Finally, we're committed to giving back to the projects and communities that are crucial to WebdriverIO's success. We believe it's vital for open-source projects benefiting from generous donations to support their key dependencies. Thanks to, we can identify and financially support our most critical dependencies based on their significance to our project and the funds we allocate monthly for this purpose. Noteworthy dependencies include:

  • Individual open-source champions like Sindre Sorhus and isaacs, whose contributions to various dependencies are invaluable.
  • The Vite ecosystem: we use Vitest across almost all our projects, and we couldn't provide such powerful component testing capabilities without Vite under the hood
  • The Eslint project and its related ecosystem projects are fundamental to maintaining a high code quality of our projects and have significantly inspired our contributor stipend program.

Looking Ahead

As we embrace this new chapter, we're excited about the prospects of accelerating growth through strategic investments in our community and project. The early feedback from our initiatives has been overwhelmingly positive, and we are committed to refining our processes for even greater efficiency and transparency.

Twitter Excitement

We extend our heartfelt gratitude to our sponsors for their invaluable support, and we warmly welcome further sponsorship to join us in this journey. Together, we are setting the stage for an even brighter future for WebdriverIO and its thriving ecosystem.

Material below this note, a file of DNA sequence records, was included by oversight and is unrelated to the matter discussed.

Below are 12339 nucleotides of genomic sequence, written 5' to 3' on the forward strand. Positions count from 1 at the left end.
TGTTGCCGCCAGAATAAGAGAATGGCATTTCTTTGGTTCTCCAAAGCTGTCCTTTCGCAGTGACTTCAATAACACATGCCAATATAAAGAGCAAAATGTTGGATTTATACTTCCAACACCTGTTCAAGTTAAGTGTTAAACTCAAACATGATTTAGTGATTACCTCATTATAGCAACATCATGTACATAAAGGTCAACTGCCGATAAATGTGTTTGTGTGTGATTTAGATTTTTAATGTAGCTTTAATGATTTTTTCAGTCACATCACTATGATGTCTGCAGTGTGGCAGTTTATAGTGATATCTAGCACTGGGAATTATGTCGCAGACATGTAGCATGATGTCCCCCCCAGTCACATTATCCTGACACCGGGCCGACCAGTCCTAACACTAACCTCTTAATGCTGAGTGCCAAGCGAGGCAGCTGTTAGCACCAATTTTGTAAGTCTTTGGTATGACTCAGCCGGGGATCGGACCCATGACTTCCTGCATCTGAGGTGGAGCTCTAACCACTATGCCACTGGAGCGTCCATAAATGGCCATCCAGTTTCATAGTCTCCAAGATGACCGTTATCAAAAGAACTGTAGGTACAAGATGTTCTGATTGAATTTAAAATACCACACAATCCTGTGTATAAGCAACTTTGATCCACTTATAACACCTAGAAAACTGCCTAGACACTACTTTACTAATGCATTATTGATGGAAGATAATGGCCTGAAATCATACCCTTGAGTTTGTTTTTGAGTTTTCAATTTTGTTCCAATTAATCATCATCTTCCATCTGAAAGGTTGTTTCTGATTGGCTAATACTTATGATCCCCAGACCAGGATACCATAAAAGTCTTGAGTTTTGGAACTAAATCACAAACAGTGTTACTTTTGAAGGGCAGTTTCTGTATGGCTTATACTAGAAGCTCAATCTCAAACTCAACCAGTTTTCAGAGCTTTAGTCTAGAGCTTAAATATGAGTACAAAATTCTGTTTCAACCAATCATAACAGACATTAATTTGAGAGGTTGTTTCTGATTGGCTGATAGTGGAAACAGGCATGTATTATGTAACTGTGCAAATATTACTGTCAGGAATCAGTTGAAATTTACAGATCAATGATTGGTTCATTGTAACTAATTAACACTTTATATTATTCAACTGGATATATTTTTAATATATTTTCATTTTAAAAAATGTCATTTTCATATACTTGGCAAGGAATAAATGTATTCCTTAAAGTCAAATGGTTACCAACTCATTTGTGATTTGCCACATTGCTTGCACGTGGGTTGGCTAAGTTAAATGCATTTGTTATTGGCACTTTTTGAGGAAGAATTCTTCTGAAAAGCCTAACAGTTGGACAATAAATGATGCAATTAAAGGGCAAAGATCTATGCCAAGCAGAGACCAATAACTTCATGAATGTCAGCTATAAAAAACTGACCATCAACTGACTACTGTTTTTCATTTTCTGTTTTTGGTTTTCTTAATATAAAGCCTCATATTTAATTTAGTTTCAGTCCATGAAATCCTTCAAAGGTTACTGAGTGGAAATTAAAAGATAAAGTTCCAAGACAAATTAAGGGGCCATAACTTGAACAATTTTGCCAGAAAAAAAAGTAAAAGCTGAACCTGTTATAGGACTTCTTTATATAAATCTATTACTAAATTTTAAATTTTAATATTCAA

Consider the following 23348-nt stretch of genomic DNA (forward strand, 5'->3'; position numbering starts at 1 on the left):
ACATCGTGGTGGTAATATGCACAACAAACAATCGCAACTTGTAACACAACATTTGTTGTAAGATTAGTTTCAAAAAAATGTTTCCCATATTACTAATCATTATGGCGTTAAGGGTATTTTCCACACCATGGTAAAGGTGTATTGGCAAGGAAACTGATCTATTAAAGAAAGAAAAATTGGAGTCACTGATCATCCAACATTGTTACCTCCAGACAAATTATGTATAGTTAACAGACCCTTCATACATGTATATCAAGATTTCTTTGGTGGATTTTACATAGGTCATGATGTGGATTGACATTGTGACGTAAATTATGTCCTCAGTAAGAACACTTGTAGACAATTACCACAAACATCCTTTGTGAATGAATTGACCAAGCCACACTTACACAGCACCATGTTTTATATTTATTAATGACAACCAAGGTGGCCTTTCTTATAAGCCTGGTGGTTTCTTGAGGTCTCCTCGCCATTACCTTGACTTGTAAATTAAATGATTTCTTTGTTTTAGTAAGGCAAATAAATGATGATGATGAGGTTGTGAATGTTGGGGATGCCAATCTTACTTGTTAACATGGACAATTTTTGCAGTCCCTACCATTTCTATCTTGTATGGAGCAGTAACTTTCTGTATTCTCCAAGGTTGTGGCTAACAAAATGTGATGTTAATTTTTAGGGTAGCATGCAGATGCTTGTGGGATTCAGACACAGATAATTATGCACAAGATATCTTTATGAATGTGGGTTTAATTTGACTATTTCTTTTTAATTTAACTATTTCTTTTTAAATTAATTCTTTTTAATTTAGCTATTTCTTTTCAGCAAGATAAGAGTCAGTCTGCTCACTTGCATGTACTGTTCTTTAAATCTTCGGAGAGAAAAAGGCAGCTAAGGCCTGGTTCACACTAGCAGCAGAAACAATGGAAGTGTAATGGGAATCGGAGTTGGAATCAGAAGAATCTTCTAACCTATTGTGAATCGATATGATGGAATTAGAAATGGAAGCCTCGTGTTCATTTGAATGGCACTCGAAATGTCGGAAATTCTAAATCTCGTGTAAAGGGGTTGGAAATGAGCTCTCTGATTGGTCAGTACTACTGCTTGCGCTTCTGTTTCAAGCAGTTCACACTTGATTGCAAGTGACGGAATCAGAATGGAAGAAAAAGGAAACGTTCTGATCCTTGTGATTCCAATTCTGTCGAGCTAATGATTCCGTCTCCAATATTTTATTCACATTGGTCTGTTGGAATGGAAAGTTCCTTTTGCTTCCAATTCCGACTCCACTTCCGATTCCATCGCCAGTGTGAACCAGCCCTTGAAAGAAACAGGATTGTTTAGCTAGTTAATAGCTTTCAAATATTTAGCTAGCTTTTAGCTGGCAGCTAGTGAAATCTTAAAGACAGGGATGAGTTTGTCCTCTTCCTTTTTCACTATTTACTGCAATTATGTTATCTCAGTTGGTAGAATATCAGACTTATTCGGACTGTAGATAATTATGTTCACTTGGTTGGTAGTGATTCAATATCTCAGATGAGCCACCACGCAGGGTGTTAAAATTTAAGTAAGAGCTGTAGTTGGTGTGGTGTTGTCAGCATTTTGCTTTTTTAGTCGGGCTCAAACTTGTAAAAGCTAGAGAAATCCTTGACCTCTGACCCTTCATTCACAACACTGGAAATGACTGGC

Sauce Labs joins WebdriverIOs Partnership Program as Premium Sponsor

· 2 min read

We are thrilled to announce an exciting development in our journey towards innovation in software testing and quality assurance. Sauce Labs, a pioneering force in the continuous testing arena, is joining forces with us through our Partnership Program. This collaboration marks a significant milestone in our quest to expand our development fund, enabling us to enhance our work on major releases and introduce groundbreaking features yet to be unveiled.

Sauce Labs has earned a reputation as a leader in providing solutions that empower organizations worldwide to achieve excellence in software delivery. Their platform, trusted by thousands of development teams, ensures that digital products function seamlessly across every browser, operating system, and device. This commitment to quality guarantees a flawless user experience, showcasing Sauce Labs' dedication to software excellence.

The company has been technically sponsoring the project almost since day one. My early work on WebdriverIO has opened an opportunity to work at Sauce Labs and during my 7-year tenure there, I was allowed and encouraged to work on this framework. Even some of Sauce Labs products have been heavily inspired by the work in WebdriverIO, e.g. their performance testing and extended debugging capabilities.

It makes me personally very happy to see Sauce Labs staying invested in the Open-Source testing ecosystem. Being the originators of Selenium and creators of Appium Sauce Labs remains a strong supporter of open-governed tools like WebdriverIO.

Thank you 🙏